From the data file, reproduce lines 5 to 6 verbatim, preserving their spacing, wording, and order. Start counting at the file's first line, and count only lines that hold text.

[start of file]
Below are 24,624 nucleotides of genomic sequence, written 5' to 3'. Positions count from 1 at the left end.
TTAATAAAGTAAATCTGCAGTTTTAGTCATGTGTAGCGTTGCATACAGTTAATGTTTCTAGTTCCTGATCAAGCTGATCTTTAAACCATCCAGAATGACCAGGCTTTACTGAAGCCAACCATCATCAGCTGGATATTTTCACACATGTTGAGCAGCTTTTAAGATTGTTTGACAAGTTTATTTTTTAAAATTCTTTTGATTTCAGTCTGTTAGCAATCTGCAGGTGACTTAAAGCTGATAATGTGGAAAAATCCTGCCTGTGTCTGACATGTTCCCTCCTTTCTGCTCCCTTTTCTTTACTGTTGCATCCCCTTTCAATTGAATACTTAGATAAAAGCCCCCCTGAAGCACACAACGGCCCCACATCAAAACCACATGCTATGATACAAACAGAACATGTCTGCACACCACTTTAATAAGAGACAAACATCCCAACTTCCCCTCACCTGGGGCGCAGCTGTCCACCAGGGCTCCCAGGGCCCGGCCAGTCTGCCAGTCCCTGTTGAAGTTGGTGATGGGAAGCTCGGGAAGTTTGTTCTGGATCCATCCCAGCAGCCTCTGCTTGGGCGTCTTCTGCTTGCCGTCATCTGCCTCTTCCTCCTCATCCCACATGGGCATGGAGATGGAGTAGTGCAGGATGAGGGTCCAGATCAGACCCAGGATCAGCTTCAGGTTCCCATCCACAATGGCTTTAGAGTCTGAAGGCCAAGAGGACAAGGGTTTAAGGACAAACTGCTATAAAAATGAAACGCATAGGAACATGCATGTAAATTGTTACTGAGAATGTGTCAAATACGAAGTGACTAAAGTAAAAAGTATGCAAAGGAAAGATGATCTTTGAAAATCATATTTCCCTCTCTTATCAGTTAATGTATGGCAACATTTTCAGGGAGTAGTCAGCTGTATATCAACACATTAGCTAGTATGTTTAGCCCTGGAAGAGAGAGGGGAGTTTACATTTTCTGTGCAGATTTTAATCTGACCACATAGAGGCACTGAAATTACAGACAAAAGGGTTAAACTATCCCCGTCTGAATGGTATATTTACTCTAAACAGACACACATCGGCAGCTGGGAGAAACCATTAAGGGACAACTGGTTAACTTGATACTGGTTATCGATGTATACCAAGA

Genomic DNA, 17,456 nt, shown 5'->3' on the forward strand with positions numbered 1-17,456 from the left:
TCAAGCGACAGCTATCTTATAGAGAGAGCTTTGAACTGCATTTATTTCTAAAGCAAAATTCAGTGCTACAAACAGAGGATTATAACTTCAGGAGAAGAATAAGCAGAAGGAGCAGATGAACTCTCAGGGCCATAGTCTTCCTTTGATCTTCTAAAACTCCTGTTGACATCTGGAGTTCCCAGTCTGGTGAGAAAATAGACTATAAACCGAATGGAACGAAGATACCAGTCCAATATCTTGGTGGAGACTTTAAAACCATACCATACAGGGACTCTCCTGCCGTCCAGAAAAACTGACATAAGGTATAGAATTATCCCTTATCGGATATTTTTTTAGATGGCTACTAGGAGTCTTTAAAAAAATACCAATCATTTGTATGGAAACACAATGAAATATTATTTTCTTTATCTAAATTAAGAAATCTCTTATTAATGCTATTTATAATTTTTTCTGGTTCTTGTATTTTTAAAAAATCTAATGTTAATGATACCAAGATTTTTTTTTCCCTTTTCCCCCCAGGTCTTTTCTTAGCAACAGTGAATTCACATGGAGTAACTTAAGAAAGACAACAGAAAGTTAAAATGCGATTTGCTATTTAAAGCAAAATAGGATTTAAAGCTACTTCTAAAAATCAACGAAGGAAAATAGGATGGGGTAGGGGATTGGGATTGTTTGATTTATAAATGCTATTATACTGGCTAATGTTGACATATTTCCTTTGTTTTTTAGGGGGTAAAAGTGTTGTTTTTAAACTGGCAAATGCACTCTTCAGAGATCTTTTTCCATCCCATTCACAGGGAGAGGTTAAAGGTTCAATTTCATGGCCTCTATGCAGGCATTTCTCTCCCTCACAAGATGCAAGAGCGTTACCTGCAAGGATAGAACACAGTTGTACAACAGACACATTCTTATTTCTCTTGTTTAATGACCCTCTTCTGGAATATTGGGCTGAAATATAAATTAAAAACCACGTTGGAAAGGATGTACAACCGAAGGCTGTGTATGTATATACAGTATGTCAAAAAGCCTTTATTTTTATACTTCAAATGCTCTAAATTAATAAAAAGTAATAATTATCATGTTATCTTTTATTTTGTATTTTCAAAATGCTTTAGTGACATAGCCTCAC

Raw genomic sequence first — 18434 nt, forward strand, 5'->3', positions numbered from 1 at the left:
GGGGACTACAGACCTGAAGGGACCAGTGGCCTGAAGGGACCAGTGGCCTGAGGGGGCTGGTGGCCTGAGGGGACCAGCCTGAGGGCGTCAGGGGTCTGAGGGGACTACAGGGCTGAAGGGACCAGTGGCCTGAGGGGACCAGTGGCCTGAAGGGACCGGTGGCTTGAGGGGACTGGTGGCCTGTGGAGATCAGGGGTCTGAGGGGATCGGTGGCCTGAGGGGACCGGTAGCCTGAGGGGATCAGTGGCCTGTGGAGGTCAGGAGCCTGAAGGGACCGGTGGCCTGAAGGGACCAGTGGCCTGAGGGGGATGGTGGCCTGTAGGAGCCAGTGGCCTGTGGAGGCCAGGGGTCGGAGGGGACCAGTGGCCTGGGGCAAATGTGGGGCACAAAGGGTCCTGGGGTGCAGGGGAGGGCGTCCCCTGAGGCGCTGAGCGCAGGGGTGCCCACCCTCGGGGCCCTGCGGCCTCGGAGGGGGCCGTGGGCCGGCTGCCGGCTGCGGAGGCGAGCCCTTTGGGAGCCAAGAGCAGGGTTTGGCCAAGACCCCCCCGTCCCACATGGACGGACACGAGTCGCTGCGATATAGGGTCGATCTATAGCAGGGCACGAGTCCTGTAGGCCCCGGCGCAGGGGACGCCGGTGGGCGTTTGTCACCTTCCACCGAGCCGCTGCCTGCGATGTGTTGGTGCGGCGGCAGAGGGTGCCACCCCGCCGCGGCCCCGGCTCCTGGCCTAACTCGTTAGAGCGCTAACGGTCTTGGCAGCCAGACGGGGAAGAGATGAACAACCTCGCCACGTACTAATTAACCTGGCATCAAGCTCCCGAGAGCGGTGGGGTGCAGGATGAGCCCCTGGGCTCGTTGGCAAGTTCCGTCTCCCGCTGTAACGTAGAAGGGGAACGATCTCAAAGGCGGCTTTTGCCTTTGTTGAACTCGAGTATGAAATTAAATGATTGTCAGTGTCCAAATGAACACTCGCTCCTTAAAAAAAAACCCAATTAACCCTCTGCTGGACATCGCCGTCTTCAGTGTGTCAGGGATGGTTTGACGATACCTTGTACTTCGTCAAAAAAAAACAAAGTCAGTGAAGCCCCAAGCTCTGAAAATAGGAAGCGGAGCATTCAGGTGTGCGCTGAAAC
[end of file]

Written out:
Raw genomic sequence first — 18434 nt, forward strand, 5'->3', positions numbered from 1 at the left:
GGGGACTACAGACCTGAAGGGACCAGTGGCCTGAAGGGACCAGTGGCCTGAGGGGGCTGGTGGCCTGAGGGGACCAGCCTGAGGGCGTCAGGGGTCTGAGGGGACTACAGGGCTGAAGGGACCAGTGGCCTGAGGGGACCAGTGGCCTGAAGGGACCGGTGGCTTGAGGGGACTGGTGGCCTGTGGAGATCAGGGGTCTGAGGGGATCGGTGGCCTGAGGGGACCGGTAGCCTGAGGGGATCAGTGGCCTGTGGAGGTCAGGAGCCTGAAGGGACCGGTGGCCTGAAGGGACCAGTGGCCTGAGGGGGATGGTGGCCTGTAGGAGCCAGTGGCCTGTGGAGGCCAGGGGTCGGAGGGGACCAGTGGCCTGGGGCAAATGTGGGGCACAAAGGGTCCTGGGGTGCAGGGGAGGGCGTCCCCTGAGGCGCTGAGCGCAGGGGTGCCCACCCTCGGGGCCCTGCGGCCTCGGAGGGGGCCGTGGGCCGGCTGCCGGCTGCGGAGGCGAGCCCTTTGGGAGCCAAGAGCAGGGTTTGGCCAAGACCCCCCCGTCCCACATGGACGGACACGAGTCGCTGCGATATAGGGTCGATCTATAGCAGGGCACGAGTCCTGTAGGCCCCGGCGCAGGGGACGCCGGTGGGCGTTTGTCACCTTCCACCGAGCCGCTGCCTGCGATGTGTTGGTGCGGCGGCAGAGGGTGCCACCCCGCCGCGGCCCCGGCTCCTGGCCTAACTCGTTAGAGCGCTAACGGTCTTGGCAGCCAGACGGGGAAGAGATGAACAACCTCGCCACGTACTAATTAACCTGGCATCAAGCTCCCGAGAGCGGTGGGGTGCAGGATGAGCCCCTGGGCTCGTTGGCAAGTTCCGTCTCCCGCTGTAACGTAGAAGGGGAACGATCTCAAAGGCGGCTTTTGCCTTTGTTGAACTCGAGTATGAAATTAAATGATTGTCAGTGTCCAAATGAACACTCGCTCCTTAAAAAAAAACCCAATTAACCCTCTGCTGGACATCGCCGTCTTCAGTGTGTCAGGGATGGTTTGACGATACCTTGTACTTCGTCAAAAAAAAACAAAGTCAGTGAAGCCCCAAGCTCTGAAAATAGGAAGCGGAGCATTCAGGTGTGCGCTGAAAC